Auditions at the Met Hit Sour Note - by Alexander Geiger
"How do you get to Carnegie Hall?" a visitor to New York once asked. "Practice, practice, practice," was the apocryphal answer. The route to fabled stage of the Metropolitan Opera Company, as Antonio Jenkins(1) found out, may be even more arduous. And failure to gain admission to the exclusive club that includes the likes of Pavarotti, Domingo, Fleming, and Terfel does not necessary demonstrate the existence of illegal discrimination.
The Met conducts weekly open auditions during the season before a panel of judges. If a singer passes this test, he or she may be recommended for a stage audition with James Levine, the Met's artistic director, who has the final word. The odds of getting even a stage audition are long. During the 1992-93 season (the year Mr. Jenkins applied), 211 singers performed for the judges and only six received a stage audition. We do not know whether any of the six were subsequently invited to join the Met company of the Met's Young Artistic Development Program.
Antonio Jenkins, who is an African American man, performed for the Met judges in January 1993. The judges' reviews were not favorable. Said one: "Well, there's a basic sound, but not much technique. Starting to wobble. Top squeezed. Sings effortfully and without much musical feel, even in English." According to another judge: ". . . he's pushing like mad, produces high notes through his nasal passages. He has good diction but at the expense of any possible beauty or maximum resonance - sings everything forte." The kindest of the four judges observed that: "1. Wide throb in a big voice. 2. Text very clear; brighter, more forward than Calaf. Not solo material for [the Met]. I notice he was [an understudy in] Porgy and Lohengrin, etc. Excellent avenue for his gifts and small roles or medium roles in smaller companies."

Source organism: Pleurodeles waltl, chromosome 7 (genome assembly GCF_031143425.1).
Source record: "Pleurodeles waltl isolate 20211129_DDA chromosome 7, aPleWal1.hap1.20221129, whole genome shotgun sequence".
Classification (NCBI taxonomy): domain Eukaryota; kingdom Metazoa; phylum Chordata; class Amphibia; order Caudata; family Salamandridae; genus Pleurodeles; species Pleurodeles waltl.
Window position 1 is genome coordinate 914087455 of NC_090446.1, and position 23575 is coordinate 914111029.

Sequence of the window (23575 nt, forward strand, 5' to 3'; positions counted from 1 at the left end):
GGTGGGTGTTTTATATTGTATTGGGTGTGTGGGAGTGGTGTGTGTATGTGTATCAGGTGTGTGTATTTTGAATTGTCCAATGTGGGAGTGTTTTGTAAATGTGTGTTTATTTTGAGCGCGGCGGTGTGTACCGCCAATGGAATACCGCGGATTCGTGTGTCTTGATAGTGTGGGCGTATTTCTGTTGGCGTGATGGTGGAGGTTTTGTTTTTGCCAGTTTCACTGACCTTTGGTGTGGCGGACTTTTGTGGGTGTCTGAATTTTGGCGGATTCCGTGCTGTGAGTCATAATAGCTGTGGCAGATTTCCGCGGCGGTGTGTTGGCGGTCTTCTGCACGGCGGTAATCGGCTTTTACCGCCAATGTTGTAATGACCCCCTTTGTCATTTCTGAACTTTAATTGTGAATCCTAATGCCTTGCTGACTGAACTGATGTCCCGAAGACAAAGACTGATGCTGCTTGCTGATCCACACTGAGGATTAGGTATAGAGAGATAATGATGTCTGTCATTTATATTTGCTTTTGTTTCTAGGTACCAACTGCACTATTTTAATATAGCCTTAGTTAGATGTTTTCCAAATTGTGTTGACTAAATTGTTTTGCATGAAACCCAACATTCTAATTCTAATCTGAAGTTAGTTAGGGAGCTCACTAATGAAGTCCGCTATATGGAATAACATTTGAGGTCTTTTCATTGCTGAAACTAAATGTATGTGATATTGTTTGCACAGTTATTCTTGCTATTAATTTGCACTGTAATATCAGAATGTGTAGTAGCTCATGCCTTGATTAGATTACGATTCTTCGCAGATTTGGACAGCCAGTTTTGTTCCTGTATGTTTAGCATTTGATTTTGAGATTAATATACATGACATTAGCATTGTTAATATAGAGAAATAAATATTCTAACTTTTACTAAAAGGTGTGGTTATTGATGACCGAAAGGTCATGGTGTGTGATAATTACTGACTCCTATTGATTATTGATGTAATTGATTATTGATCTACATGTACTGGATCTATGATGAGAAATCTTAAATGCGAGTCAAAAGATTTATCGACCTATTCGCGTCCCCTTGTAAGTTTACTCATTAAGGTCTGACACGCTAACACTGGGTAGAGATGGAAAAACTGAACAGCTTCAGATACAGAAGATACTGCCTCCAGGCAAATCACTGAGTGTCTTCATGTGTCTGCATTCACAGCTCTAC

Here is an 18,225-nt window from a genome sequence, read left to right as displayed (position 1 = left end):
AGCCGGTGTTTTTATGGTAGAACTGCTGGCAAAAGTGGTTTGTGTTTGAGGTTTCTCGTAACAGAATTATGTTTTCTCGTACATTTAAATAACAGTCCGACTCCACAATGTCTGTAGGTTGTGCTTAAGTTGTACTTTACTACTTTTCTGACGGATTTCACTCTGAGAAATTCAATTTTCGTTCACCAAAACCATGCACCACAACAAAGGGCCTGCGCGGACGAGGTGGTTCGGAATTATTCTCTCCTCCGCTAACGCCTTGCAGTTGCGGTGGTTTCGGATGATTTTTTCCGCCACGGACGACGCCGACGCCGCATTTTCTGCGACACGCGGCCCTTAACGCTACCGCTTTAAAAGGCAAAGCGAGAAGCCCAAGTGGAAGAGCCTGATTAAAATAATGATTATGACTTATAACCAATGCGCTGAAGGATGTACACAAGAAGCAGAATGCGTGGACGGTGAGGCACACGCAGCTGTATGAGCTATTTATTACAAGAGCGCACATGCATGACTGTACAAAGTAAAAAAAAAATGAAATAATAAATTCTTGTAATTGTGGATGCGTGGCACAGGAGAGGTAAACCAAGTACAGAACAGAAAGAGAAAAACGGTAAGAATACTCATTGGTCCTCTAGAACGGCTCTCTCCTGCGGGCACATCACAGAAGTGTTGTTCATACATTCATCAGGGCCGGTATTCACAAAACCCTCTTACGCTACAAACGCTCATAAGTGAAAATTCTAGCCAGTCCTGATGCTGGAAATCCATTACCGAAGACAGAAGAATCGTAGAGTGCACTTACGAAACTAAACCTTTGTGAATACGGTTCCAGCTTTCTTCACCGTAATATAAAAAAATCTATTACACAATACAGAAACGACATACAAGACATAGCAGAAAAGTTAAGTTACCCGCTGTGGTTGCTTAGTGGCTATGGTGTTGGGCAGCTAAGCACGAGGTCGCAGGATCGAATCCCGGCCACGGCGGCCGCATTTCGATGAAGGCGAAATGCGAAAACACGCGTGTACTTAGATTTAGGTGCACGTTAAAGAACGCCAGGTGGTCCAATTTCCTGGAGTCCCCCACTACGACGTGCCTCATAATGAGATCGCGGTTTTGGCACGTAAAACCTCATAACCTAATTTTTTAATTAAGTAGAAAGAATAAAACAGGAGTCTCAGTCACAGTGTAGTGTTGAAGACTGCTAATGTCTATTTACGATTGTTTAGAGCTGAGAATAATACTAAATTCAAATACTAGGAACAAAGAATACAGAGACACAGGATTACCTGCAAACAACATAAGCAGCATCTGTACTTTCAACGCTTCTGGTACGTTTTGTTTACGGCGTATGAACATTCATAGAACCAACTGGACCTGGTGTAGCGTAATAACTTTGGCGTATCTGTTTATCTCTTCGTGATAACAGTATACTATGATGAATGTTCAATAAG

Mr. Jenkins was not recommended for a stage audition with James Levine. Feeling understandably aggrieved, he commenced a lawsuit against the Met instead, alleging unlawful discrimination under Title VII of the Civil Rights Act. In so doing, he has given us an excellent illustration one of the requisite elements of a Title VII claim: In order to prevail on a claim of unlawful discrimination based on a denial of employment, the claimant must show that he was qualified for the position in question. In this case, the U. S. District Court for the Southern District of New York (Keenan, Judge) found that Mr. Jenkins had failed to show that he was qualified for the position in question, and therefore dismissed his claims of unlawful discrimination. The dismissal was subsequently affirmed on appeal.(1)
(1) Jenkins v. Metropolitan Opera Association, Inc., 213 F.3d 626 (2d Cir. 2000)
Copyright © 2000 by Alexander Geiger. All Rights Reserved.